Wharton vs. Princeton

<p>For someone interested in business, what are the pros and cons of both Wharton and Princeton (in terms of general process and curriculum)? Here's what I've gathered:</p>

-BA in Economics
-Required exposure in different fields of business
-Apply directly to Wharton and no applications after</p>

-More specialized (certificate in Finance, BA in Economics, or ORFE [BSE])
-Finance sends many students into hedge fund management/financial analysis
-Not as easy to mix majors
-Apply to Princeton, then apply into programs</p>

<p>Can anyone who knows anything about these two schools elaborate on this topic? Thanks!</p>

<p>I love how formally you present what you've 'gathered' about Wharton, and then immediately write "BA in Economics". Isn't this information readily available all over Penn's website?</p>

<p>It's a BS in Economics.</p>

<p>Perm: Go to Princeton, then go to Wharton. Solves all your offense.</p>

<p>^What about going to Wharton and then getting a PhD from Princeton?</p>

<p>How about you get into one of these schools before trying to decide which one you want to go to.</p>

<p>as mentioned above, there's no point in deciding which one you WOULD go to unless you've gotten into both schools. however, </p>

<p>I think it's more a matter of how sure you are of wanting to go into business. I know someone at my school who was in that exact position, deciding between wharton and princeton (he got deferred ED from wharton)....in the end, he decided to go to princeton, citing the ability to have more options for careers than business. </p>

<p>BUT, if you are 100% sure of business, there is no contest, imo....(aka wharton)</p>

<p>and yes, you should research the schools a bit more.</p>

<p>if (likes(business))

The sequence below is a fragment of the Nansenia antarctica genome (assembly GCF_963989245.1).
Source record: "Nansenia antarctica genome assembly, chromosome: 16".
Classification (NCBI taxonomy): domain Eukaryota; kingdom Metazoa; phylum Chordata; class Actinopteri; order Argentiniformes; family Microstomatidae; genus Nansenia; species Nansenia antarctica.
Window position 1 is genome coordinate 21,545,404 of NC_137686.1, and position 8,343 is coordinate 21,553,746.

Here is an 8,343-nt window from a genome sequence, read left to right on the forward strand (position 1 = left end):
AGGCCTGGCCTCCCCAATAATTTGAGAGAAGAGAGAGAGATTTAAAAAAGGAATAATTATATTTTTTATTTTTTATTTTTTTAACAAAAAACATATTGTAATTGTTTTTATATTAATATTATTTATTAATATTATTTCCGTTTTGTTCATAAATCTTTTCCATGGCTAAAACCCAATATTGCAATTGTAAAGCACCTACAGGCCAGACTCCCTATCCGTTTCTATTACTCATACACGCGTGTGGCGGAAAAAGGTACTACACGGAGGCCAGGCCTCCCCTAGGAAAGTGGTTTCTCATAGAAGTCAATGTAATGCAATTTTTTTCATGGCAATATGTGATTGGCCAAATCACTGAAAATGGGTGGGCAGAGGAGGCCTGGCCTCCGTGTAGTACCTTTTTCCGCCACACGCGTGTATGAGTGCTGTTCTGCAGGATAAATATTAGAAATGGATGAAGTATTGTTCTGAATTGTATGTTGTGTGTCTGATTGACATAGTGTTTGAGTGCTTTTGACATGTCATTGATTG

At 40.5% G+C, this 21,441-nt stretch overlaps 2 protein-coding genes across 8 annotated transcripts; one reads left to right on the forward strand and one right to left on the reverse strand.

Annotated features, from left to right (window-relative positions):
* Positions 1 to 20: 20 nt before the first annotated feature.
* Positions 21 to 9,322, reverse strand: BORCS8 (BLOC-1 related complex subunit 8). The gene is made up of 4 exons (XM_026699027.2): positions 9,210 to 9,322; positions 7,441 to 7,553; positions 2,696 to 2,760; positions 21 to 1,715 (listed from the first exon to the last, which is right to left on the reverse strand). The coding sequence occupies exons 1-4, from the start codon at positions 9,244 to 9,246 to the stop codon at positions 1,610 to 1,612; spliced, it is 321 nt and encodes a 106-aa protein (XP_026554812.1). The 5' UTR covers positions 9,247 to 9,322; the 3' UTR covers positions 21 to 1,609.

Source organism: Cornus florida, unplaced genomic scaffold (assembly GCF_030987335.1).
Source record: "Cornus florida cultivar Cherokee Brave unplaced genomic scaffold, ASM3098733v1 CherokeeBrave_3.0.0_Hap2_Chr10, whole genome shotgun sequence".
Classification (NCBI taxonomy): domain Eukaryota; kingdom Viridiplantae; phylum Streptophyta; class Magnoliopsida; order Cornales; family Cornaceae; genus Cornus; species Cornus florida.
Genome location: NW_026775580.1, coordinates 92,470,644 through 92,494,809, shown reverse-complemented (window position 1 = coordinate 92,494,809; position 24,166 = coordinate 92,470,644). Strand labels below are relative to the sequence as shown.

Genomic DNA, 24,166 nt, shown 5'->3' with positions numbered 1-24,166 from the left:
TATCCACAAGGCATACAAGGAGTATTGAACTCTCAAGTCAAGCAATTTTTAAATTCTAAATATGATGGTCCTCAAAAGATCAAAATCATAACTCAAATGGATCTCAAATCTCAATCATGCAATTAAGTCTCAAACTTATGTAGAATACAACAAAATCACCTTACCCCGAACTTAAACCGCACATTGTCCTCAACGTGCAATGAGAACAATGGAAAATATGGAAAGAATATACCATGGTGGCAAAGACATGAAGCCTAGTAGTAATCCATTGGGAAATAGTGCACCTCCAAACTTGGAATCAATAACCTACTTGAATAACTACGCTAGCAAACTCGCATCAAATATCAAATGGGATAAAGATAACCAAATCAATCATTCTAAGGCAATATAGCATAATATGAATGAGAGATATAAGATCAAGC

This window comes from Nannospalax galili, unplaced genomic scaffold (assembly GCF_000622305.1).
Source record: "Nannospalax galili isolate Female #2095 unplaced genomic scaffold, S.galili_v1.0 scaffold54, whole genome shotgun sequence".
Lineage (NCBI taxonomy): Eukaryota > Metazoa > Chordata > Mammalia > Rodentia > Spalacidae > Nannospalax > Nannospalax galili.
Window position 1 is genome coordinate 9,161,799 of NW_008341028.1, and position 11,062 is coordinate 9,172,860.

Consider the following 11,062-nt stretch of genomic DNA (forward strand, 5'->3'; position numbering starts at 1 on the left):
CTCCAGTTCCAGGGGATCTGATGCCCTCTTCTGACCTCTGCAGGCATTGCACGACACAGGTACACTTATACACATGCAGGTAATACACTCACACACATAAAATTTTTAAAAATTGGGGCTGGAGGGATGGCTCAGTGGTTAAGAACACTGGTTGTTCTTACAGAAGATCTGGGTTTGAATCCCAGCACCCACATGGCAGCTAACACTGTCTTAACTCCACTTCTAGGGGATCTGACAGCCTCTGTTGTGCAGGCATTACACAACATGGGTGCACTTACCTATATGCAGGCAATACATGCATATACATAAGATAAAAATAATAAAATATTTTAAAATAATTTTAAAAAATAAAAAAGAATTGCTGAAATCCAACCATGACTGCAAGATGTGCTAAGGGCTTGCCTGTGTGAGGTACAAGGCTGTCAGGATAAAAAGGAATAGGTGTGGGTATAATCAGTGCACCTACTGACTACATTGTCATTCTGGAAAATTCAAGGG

<p>I sure doubt Princeton is more specialized than Wharton.</p>

<p>Amen, Venkat89.</p>

<p>CC is flooded with ubiquitous College X vs. College Y thread. I love how students ask which they should go to before even getting in. It comes off as arrogant and ill-informed.</p>

<p>From now on lets try waiting until college acceptance letters arrive before bombarding CC with these types of threads.</p>

<p>It's between Wharton ED or RD. It makes a difference because Princeton doesn't have ED.</p>

<p>All things being equal, I'd apply to Wharton ED to maximize your chances of getting into one. If you aren't sure and could see yourself second guessing your decision to go to Penn, apply RD to both.</p>

<p>Thanks for the input, but I'm actually looking at the schools from a strictly curriculum view.</p>

<p>I would say Princeton ORFE forces you to be more quantitative because it is a BSE. At Wharton you could take a very quantitative concentration like Finance, Stat, or OPIM. Other differences might be the fact that Wharton forces you to take classes like Management, Marketing, and Legal Studies that you would not take at Princeton. I personally found Princeton and Columbia's ORFE programs to fit my business interests more than Wharton.</p>

<p>Does Princeton offer students the ability to take classes like Management, Marketing, Legal Studies, etc. in the requirements of the course?</p>

<p>Princeton doesn't have classes in Management/Marketing/Legal Studies </p>

<p>And you do apply directly to the engineering school if you want to be an ORFE major. Once you're an engineer you can just choose to be in the ORFE department. The finance certificate does require an additional application though.</p>

<p>Also Penn doesn't have eating clubs, which is an epic win. For Penn.</p>

<p>Does Princeton offer a more classical education over UPenn?</p>

<p>If by classical, you mean more liberal arts, Princeton is probably comparable to the college at Penn, but Wharton is obviously more pre-professional. And obviously students in the college can also take some wharton classes and there are departments like marketing and mangement, but I wouldn't necessarily say that the education at Princeton is more classical. You just have the option of taking more pre-professional classes at Penn (and it is a much bigger school, so they have more departments). In terms of distribution requirements and a liberal arts education, I think Princeton and the College are similar. Only big difference is the required thesis all Princeton students have to write.</p>

<p>So in terms of Princeton and UPenn graduates who take a business-like track, they both graduate with similar classes under their belts?</p>

<p>not at all.... wharton classes are very different from what you would find at a liberal arts school's 'business track:.</p>

<p>If you want a real classical education, go to Columbia or UChicago where they have a Core curriculum that does emphasize the great Western classical canon--a curriclum that I personally think should still be the standard in Penn and all Western schools, lest we continue to lose our cultural and moral bearings....</p>